Miss-Representation – how we portray women in the media, and what we can do about it

One of the sessions at the UK Girls’ Schools Association Conference in Bristol in November, which I hosted as GSA President, was an uplifting interactive conversation with colleagues from the States. It immediately preceded the arrival of Nick Gibb, Minister of State for Schools, who was delayed; the positive upshot was that we were able to talk more about international matters. Our colleagues from the States shared with us a project in which they had been involved – the development of a documentary, and a movement, entitled ‘Missrepresentation’, looking at how the media skews its portrayal of women. A colleague from Australia reminded me of this last week via Twitter, and I wanted to draw it to everyone’s attention.

Details of the documentary – and a 3 minute long trailer which is an absolute must-see – can be found at missrepresentation.org. A piece of advice – watch it yourself before you show it to others, especially children, as some of the scenes (although all taken from mainstream TV and music videos) are shocking, showing women in demeaning, violent, heavily sexualised poses. The derogatory comments made about women in the public eye such as Hillary Clinton when she was running for the White House, are highlighted too, and it is the juxtaposition of all these images and comments, which come tumbling out, one after another, which becomes overwhelming.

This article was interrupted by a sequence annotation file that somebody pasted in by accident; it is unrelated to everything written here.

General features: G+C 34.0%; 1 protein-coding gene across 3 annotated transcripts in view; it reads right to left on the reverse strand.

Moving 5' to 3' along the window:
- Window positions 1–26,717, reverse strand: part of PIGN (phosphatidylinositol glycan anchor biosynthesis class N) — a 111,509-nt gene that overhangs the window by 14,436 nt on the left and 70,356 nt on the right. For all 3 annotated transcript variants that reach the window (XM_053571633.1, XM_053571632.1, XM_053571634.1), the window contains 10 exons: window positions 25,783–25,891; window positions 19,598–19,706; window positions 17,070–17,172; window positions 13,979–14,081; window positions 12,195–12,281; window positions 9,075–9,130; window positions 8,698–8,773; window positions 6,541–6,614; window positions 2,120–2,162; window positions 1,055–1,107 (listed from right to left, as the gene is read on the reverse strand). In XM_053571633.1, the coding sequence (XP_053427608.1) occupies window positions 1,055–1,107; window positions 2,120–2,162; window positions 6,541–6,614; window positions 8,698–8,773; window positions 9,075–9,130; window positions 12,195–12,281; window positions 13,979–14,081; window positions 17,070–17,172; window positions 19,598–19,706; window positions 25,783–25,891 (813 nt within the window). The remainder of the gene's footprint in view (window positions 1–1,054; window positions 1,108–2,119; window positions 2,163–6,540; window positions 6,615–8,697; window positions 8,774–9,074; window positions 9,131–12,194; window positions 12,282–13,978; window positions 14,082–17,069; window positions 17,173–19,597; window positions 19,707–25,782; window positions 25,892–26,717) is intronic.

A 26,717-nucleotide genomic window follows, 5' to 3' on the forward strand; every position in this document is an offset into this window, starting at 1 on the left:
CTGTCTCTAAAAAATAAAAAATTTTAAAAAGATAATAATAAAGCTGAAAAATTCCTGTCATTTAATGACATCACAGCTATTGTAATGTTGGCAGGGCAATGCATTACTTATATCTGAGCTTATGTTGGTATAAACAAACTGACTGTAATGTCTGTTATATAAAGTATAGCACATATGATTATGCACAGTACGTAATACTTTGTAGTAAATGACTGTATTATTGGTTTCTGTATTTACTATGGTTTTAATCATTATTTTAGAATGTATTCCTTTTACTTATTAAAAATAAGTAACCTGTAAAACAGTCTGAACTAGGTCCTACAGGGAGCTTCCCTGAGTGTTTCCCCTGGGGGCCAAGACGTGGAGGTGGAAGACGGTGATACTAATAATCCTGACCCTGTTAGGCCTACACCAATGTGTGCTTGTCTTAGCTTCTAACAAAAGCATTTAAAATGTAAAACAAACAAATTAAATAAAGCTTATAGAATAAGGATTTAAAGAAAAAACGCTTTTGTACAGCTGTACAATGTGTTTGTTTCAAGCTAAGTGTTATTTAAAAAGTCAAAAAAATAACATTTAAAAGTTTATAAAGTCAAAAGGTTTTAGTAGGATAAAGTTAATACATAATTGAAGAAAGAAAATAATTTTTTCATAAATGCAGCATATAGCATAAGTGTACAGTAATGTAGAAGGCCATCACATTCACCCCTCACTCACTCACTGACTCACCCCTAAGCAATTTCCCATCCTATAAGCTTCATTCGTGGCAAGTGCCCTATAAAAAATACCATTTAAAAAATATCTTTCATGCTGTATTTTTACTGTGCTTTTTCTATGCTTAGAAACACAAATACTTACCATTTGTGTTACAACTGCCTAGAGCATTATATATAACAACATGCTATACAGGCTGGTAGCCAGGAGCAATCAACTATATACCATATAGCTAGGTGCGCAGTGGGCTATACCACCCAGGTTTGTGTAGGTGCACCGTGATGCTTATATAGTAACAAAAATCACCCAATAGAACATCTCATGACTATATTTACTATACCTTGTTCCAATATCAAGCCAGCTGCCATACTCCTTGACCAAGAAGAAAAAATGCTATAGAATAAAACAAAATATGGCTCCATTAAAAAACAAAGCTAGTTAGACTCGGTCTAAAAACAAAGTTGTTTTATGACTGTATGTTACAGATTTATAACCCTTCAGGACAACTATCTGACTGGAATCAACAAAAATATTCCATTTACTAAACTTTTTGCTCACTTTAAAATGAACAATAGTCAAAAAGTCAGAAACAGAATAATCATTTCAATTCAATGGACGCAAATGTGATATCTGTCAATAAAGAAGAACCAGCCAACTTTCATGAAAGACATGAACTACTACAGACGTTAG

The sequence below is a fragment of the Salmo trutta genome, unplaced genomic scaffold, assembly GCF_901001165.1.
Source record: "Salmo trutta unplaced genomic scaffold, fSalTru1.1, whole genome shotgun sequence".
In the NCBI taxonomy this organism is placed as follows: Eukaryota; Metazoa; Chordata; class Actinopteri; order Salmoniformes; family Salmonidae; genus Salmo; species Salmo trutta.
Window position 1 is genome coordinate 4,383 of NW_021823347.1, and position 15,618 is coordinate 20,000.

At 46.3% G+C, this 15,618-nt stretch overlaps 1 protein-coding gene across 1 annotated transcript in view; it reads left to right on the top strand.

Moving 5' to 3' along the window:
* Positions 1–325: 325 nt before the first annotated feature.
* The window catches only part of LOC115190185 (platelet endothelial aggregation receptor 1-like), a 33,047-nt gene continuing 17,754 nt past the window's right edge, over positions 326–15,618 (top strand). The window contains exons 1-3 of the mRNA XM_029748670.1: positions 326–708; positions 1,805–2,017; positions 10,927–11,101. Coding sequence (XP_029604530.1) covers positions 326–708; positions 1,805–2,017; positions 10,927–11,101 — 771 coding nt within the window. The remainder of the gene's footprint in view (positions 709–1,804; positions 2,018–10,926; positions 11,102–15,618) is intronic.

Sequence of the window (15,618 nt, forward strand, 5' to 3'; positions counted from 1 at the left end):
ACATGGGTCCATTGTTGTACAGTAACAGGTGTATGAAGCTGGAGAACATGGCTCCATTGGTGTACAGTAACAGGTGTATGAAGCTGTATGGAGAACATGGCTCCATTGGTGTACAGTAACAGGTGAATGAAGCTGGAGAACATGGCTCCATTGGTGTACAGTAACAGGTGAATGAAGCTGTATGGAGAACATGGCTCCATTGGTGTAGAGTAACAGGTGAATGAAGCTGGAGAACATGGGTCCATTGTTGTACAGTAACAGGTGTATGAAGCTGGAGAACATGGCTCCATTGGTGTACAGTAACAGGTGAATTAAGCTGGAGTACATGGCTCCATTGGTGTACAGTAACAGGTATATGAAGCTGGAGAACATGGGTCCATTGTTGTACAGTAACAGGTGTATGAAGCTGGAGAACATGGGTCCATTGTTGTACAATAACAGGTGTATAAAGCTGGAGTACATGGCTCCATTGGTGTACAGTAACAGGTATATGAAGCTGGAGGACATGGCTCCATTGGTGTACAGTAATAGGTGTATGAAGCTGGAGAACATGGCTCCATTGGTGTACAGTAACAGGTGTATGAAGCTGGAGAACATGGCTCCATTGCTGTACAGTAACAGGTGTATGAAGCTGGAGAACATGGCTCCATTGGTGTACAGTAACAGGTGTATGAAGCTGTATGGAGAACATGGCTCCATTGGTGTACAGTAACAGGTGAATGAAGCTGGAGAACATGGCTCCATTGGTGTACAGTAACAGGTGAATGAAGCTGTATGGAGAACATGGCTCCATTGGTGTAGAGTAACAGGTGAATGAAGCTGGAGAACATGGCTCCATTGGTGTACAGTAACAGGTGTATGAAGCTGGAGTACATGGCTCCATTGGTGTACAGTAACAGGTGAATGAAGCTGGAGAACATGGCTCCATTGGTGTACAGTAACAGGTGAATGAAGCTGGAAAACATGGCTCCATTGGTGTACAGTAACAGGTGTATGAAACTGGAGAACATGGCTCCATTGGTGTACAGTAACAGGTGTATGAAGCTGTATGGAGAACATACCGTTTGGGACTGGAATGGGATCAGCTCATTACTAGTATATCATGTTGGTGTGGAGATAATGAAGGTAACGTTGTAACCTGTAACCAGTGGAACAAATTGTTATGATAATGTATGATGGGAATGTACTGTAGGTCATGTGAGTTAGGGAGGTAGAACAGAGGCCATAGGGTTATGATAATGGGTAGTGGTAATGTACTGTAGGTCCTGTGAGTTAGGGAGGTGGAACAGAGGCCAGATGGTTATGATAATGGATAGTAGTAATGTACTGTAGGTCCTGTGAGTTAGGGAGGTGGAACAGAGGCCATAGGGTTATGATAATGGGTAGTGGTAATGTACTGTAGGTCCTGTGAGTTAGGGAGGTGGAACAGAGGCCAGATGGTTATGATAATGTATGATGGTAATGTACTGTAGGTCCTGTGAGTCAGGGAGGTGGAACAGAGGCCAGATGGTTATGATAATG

This is of course what girls in our society are exposed to every day, and we should take seriously not only the nature of the images and words, but their sheer volume. They form a compelling backdrop to the lives of girls and young women today; is it any wonder that as a society women often do not value themselves as they should? One of the high school students quoted in the film makes the point that ‘there is no appreciation for women as intellectuals – it is all about the body’, and this quest for impossible physical perfection, imposed by society, is one of the major reasons why women lack so much confidence. The film makes the point that children at the age of 7 divide equally by gender in their desire to become President of the United States; by the age of 15, there is a massive gap, and this is not in favour of the girls.

So what can we do? Well, watch the trailer – and see if you can watch the documentary at some point. Sign their pledge and follow the advice and guidance you will receive by email if you do. Above all, think critically about what you see around you and make sure you share this with the girls – and boys – you know. Our world deserves a fairer society, and we must all play our part in making this happen.

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